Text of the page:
The forkhead domain hinge-loop plays a pivotal role in DNA binding and transcriptional activity of FOXP2

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Abstract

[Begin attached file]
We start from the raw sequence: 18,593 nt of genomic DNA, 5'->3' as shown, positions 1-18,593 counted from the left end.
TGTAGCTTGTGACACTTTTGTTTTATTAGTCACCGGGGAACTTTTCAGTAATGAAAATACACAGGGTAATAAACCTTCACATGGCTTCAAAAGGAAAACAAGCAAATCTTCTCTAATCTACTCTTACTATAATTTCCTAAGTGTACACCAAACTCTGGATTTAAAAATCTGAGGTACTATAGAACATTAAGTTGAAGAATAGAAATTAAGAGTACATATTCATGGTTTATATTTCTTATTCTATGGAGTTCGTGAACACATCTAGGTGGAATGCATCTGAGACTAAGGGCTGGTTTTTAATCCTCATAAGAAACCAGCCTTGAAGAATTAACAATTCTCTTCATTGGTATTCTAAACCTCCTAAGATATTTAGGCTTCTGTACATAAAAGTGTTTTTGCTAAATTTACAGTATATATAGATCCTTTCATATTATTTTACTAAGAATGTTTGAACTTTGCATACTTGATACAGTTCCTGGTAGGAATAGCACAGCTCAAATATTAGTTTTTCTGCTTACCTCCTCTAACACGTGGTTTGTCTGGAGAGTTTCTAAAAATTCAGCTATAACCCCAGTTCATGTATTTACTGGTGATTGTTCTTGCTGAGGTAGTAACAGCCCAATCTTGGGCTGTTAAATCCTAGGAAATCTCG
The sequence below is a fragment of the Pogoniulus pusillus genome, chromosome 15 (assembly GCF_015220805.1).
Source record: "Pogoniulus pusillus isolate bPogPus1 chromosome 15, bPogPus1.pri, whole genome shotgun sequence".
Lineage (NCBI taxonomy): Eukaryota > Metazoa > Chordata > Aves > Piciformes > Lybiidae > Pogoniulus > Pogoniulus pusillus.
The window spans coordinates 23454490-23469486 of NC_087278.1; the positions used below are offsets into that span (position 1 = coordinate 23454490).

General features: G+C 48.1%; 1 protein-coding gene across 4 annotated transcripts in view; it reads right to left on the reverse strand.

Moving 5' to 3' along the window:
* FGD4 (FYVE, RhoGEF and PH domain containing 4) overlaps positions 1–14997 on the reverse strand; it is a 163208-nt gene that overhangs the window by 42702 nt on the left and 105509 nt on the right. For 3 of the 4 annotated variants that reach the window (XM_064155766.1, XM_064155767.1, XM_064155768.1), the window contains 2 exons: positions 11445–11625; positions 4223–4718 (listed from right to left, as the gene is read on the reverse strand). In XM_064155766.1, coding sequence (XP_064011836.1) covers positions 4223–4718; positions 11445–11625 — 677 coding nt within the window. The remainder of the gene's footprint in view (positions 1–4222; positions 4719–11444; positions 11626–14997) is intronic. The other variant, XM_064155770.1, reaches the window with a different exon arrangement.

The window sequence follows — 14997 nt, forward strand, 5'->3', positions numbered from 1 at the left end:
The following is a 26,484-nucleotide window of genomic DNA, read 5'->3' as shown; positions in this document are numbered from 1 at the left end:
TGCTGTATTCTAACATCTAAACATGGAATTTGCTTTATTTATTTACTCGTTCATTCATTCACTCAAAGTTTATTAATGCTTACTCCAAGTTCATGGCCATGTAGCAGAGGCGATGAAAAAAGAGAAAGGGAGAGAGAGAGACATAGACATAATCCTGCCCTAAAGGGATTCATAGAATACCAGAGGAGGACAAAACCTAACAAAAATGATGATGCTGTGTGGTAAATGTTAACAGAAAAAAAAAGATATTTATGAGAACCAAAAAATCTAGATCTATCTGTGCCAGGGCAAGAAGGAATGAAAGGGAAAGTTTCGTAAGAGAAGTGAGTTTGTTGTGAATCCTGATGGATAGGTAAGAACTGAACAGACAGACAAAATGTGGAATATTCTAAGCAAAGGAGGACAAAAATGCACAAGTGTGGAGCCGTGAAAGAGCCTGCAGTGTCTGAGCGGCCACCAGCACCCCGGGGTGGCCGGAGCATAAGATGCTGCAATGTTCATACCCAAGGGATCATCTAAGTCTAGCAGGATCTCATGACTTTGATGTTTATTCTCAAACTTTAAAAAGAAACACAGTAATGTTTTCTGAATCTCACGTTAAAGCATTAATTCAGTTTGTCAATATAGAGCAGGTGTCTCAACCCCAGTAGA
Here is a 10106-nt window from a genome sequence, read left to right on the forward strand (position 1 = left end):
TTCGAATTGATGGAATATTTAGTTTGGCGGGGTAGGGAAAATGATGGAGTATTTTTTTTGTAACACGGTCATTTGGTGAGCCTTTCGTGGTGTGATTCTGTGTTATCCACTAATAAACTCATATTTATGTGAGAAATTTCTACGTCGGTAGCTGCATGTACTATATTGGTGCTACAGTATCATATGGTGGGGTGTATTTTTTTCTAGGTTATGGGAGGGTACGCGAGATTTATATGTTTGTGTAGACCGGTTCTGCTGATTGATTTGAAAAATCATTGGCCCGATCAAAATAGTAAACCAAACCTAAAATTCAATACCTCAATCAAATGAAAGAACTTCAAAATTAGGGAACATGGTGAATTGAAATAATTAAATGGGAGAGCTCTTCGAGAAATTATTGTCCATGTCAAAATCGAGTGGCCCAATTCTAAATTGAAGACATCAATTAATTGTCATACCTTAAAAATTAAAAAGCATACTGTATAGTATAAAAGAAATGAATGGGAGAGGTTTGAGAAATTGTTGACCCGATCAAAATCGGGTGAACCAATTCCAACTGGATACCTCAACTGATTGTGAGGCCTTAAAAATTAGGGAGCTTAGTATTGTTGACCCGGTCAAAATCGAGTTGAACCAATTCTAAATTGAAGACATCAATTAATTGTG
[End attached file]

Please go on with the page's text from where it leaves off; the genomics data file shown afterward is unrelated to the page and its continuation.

Forkhead box (FOX) proteins are a ubiquitously expressed family of transcription factors that regulate the development and differentiation of a wide range of tissues in animals. The FOXP subfamily members are the only known FOX proteins capable of forming domain-swapped forkhead domain (FHD) dimers. This is proposed to be due to an evolutionary mutation (P539A) that lies in the FHD hinge loop, a key region thought to fine-tune DNA sequence specificity in the FOX transcription factors. Considering the importance of the hinge loop in both the dimerisation mechanism of the FOXP FHD and its role in tuning DNA binding, a detailed investigation into the implications of mutations within this region could provide important insight into the evolution of the FOX family. Isothermal titration calorimetry and hydrogen exchange mass spectroscopy were used to study the thermodynamic binding signature and changes in backbone dynamics of FOXP2 FHD DNA binding. Dual luciferase reporter assays were performed to study the effect that the hinge-loop mutation has on FOXP2 transcriptional activity in vivo. We demonstrate that the change in dynamics of the hinge-loop region of FOXP2 alters the energetics and mechanism of DNA binding highlighting the critical role of hinge loop mutations in regulating DNA binding characteristics of the FOX proteins.

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